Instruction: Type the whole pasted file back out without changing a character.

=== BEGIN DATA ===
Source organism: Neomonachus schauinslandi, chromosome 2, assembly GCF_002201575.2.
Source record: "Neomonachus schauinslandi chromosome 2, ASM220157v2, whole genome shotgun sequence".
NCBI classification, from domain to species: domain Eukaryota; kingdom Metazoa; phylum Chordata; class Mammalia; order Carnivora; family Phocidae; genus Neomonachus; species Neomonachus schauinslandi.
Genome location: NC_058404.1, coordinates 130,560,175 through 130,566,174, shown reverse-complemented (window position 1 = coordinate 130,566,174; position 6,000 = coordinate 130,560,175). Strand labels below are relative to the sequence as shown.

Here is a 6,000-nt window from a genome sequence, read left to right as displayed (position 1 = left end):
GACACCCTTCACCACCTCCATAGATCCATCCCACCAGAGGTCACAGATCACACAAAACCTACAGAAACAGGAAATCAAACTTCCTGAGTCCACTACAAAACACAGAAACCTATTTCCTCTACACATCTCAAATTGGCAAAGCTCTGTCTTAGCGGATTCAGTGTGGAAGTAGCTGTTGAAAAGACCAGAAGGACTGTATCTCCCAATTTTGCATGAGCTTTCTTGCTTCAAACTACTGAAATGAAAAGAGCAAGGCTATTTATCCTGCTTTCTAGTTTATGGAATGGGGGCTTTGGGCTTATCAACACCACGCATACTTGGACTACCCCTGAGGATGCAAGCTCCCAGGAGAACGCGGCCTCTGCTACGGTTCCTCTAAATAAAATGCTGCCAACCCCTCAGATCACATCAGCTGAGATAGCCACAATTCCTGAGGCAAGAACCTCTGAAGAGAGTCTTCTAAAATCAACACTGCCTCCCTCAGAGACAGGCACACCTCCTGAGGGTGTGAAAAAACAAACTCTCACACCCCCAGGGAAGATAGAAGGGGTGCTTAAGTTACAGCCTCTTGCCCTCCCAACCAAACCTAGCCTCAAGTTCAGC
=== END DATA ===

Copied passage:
Source organism: Neomonachus schauinslandi, chromosome 2, assembly GCF_002201575.2.
Source record: "Neomonachus schauinslandi chromosome 2, ASM220157v2, whole genome shotgun sequence".
NCBI classification, from domain to species: domain Eukaryota; kingdom Metazoa; phylum Chordata; class Mammalia; order Carnivora; family Phocidae; genus Neomonachus; species Neomonachus schauinslandi.
Genome location: NC_058404.1, coordinates 130,560,175 through 130,566,174, shown reverse-complemented (window position 1 = coordinate 130,566,174; position 6,000 = coordinate 130,560,175). Strand labels below are relative to the sequence as shown.

Here is a 6,000-nt window from a genome sequence, read left to right as displayed (position 1 = left end):
GACACCCTTCACCACCTCCATAGATCCATCCCACCAGAGGTCACAGATCACACAAAACCTACAGAAACAGGAAATCAAACTTCCTGAGTCCACTACAAAACACAGAAACCTATTTCCTCTACACATCTCAAATTGGCAAAGCTCTGTCTTAGCGGATTCAGTGTGGAAGTAGCTGTTGAAAAGACCAGAAGGACTGTATCTCCCAATTTTGCATGAGCTTTCTTGCTTCAAACTACTGAAATGAAAAGAGCAAGGCTATTTATCCTGCTTTCTAGTTTATGGAATGGGGGCTTTGGGCTTATCAACACCACGCATACTTGGACTACCCCTGAGGATGCAAGCTCCCAGGAGAACGCGGCCTCTGCTACGGTTCCTCTAAATAAAATGCTGCCAACCCCTCAGATCACATCAGCTGAGATAGCCACAATTCCTGAGGCAAGAACCTCTGAAGAGAGTCTTCTAAAATCAACACTGCCTCCCTCAGAGACAGGCACACCTCCTGAGGGTGTGAAAAAACAAACTCTCACACCCCCAGGGAAGATAGAAGGGGTGCTTAAGTTACAGCCTCTTGCCCTCCCAACCAAACCTAGCCTCAAGTTCAGC